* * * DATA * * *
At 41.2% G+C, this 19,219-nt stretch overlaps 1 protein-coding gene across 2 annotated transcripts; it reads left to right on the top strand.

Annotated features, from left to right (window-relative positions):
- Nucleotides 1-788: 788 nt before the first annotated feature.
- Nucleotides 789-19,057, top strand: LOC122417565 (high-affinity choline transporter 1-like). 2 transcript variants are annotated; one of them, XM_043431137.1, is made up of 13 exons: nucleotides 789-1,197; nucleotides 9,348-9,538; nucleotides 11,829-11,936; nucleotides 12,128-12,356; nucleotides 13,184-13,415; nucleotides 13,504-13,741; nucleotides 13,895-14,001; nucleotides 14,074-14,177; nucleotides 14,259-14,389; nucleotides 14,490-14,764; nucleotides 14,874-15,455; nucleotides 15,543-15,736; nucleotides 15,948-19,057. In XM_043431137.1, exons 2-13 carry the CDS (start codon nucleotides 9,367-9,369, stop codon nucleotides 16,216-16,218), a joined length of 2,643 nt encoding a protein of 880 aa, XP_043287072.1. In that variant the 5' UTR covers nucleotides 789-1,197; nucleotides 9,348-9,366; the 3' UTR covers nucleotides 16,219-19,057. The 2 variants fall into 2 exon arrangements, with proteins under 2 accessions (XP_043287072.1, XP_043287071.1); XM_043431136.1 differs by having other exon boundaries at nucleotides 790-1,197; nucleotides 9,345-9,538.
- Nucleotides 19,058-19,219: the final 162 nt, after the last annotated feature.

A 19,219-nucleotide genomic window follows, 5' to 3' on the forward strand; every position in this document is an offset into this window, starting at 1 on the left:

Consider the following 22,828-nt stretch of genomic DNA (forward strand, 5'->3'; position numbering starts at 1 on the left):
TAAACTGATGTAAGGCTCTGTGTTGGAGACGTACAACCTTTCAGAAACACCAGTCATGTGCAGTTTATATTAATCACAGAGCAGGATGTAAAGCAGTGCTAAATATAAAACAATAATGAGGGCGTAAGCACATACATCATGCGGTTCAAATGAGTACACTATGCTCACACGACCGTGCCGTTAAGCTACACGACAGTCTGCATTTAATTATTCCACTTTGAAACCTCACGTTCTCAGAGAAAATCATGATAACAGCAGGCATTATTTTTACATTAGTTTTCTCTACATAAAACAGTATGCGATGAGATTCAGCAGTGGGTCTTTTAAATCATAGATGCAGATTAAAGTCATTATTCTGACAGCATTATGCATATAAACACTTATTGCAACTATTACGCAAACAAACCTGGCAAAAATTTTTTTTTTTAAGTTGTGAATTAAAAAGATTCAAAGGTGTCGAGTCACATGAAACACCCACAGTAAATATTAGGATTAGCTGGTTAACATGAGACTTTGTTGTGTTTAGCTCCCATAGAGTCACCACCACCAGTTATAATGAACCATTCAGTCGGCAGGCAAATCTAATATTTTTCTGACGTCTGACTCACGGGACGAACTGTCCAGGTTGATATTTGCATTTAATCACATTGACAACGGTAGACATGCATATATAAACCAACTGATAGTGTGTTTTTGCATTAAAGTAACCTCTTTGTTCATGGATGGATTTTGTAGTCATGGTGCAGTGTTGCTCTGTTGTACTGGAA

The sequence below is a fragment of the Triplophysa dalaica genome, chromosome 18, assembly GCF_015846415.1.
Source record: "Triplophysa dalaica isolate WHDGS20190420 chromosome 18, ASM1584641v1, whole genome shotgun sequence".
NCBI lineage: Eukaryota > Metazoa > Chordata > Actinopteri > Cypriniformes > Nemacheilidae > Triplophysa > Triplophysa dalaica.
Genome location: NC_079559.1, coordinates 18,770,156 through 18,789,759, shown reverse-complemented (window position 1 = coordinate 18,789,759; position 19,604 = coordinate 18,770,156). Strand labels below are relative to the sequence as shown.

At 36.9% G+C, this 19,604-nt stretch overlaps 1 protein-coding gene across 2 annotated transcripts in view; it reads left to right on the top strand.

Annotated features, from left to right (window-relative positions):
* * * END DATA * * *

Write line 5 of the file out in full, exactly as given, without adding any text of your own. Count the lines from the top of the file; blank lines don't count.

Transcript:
- Nucleotides 19,058-19,219: the final 162 nt, after the last annotated feature.